John Wesley on Christian Perfection

I recently read John Wesley: A Plain Account of Christian Perfection. As a Seventh-day Adventist the doctrine of Christian perfection (not to be confused with the heresy of sinless perfectionism) is one that is near and dear to my heart. Ellen White spoke much on Christian perfection and, knowing that she was a Methodist, it was pretty cool to read about the doctrine of perfection from the man she learned it from - John Wesley. Not only did this experience help me appreciate the doctrine more but it also helped me gain a greater understanding and appreciation for Ellen Whites approach to perfection. Below are some of my favorite quotes from Wesley's book. I am sharing most them as answers to 3 basic questions: Did Wesley believe in perfection, how did he define it, and were did he stand regarding the concept of absolute, or sinless, perfectionism.

Did John Wesley believe in Christian perfection?
"Yes, we do believe that He will in this world so 'cleanse the thoughts of our hearts by the inspiration of His Holy Spirit, the we shall perfectly love Him, and worthily magnify His holy name."
"Why should devout men be afraid of devoting all their soul, body, and substance to God? Why should those who love Christ count it a damnable error to think we may have all the mind that was in Him? We allow, we contend, that we are justified freely though the righteousness and the blood of Christ. And why are you so hot against us, because we expect likewise to be sanctified wholly through His spirit?"
"[T]his we do confess... we do expect to love God with all our heart, and our neighbour as ourselves."
How did Wesley define perfection? 
"[R]ejoice evermore, pray without ceasing, and in everything give thanks... this is all that I mean by perfection..."
"By perfection I mean the humble, gentle, patient love of God and our neighbour, ruling our tempers, words, and actions."
[Perfection] is purity of intention, dedicating all the life to God. It is the giving to God all our hearts: it is one desire and design ruling all our tempers. It is the devoting, not a part, but all our soil, body, and substance to God... it is all the mind which was in Christ, enabling us to walk as Christ walked. It is the circumcision of the heart from all filthiness, all inward as well as outward pollution it is a renewal of the heart in the whole image of God, the full likeness of him that created it... it is the loving God with all our heart, and our neighbour as ourselves."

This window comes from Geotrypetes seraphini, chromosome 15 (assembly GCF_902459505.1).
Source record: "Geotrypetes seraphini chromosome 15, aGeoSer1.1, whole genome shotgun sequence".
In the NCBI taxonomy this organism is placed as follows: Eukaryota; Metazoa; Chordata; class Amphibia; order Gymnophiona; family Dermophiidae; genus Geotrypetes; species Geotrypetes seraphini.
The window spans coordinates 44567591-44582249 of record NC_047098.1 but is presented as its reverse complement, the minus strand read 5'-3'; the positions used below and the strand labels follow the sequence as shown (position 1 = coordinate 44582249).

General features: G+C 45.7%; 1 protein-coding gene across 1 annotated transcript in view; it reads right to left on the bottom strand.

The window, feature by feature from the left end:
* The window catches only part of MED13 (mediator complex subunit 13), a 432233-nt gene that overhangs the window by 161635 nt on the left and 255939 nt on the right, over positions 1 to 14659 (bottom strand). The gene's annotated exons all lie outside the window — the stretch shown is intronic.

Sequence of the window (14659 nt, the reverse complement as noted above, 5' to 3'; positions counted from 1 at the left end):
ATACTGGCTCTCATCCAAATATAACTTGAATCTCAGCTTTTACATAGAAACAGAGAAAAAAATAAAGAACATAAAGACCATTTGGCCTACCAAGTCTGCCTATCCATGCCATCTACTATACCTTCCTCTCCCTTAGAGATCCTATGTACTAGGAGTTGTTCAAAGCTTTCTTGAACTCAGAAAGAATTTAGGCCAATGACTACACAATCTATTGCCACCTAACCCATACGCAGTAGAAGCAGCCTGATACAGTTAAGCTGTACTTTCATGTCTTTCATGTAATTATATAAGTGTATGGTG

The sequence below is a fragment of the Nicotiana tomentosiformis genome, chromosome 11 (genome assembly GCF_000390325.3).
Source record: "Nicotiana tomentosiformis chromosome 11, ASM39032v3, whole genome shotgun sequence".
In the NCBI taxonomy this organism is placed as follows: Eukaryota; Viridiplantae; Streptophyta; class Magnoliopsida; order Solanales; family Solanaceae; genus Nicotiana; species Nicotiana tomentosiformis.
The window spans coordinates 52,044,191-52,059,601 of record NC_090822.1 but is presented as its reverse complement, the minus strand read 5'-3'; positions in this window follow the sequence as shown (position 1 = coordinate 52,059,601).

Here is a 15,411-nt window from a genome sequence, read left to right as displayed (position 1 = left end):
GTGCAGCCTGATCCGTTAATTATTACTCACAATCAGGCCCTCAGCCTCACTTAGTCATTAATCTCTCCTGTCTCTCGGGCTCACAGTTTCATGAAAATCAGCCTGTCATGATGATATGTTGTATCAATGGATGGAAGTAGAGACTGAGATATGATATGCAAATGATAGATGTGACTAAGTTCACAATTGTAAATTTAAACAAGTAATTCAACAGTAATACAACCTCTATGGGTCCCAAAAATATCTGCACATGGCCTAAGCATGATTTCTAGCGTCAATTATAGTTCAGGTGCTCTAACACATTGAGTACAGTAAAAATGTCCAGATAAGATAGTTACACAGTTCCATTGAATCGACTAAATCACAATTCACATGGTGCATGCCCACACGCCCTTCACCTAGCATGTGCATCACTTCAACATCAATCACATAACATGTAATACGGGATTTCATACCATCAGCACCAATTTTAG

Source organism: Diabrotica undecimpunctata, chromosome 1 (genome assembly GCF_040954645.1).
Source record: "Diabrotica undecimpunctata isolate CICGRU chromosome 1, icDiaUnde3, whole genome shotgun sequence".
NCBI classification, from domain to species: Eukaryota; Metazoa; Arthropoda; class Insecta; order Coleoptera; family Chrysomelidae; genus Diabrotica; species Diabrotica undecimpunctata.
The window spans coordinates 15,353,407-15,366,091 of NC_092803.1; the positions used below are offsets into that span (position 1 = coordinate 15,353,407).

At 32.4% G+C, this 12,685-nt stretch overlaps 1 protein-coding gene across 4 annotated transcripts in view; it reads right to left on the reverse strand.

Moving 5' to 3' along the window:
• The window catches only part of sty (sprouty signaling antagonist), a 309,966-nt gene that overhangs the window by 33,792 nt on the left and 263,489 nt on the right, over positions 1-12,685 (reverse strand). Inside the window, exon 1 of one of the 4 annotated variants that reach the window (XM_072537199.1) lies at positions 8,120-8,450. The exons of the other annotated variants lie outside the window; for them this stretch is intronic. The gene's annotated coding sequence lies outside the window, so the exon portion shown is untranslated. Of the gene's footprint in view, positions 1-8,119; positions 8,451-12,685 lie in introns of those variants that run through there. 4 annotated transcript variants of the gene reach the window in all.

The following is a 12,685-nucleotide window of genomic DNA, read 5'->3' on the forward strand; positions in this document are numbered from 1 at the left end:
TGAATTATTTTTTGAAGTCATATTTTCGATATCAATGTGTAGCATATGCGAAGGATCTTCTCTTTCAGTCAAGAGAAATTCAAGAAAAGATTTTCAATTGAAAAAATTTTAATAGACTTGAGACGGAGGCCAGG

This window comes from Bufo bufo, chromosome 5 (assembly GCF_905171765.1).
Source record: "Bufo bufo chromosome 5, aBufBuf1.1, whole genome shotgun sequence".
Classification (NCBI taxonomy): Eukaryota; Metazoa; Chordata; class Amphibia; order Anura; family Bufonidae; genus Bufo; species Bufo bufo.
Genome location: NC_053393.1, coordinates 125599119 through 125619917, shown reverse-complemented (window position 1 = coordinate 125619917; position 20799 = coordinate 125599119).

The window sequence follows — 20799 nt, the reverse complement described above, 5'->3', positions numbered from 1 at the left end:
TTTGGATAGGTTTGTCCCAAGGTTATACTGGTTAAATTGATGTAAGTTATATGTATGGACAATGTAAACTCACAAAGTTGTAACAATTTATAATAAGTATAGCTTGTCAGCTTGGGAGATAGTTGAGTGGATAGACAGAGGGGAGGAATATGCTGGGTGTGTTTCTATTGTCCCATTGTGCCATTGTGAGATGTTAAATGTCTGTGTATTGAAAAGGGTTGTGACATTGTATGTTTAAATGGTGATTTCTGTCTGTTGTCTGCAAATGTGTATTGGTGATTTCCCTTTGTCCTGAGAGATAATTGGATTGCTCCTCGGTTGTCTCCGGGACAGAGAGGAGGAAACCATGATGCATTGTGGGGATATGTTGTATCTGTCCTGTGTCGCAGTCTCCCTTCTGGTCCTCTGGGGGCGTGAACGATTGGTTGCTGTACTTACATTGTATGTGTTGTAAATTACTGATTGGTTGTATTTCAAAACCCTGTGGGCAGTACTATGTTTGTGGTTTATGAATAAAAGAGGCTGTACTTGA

Did Wesley believe in absolute perfection? 
"Absolute perfection belongs not to man, nor to angels, but to God alone."
"Sinless perfection is a phrase I never use."
"Is [perfection] sinless? It is not worth while to contend for a term. It is 'salvation from sin.'"
"[Perfection] is perfect love. This is the essence of it..."
"I do not contend for the term sinless, though I do not object against it." 
My thoughts:

While Ellen White was a firm believer in the doctrine of Christian perfection, she parts ways with Wesley in two senses. The first is that Wesley maintained that we could know in this life if we had attained perfection. Ellen White never suggests that we can reach a point in our lives where we can know we are perfect. In fact she consistently taught otherwise as can be seen in the following statement:
So long as Satan reigns, we shall have self to subdue, besetting sins to overcome; so long as life shall last, there will be no stopping place, no point which we can reach and say, I have fully attained. Sanctification is the result of lifelong obedience {AA 560.3}.
The second point of departure is in clarity. Wesley seems to almost beat around the bush when it comes to the concept of sinless perfection. He never explicitly taught it, but as can be seen above, he never explicitly denied it. This is made most evident in his final quote "I do not contend for the term sinless, though I do not object against it." Ellen White did not beat around the bush when it came to sinless perfection. She denied it consistently throughout her ministry as in the following quote:
We cannot say, “I am sinless,” till this vile body is changed and fashioned like unto His glorious body [the second coming]. {ST March 23, 1888, par. 13}.

Some other cool Wesley quotes:
"As a very little dust will disorder a clock, and the least sand will obscure our sight, so the least grain of sin which is upon the heart will hinder its right motion towards God." 
"[T]he devil fills whatever God does not fill."
"Indeed it has been my opinion for many years, that one great cause why men make so little improvement in the divine life is their own coldness, negligence, and unbelief."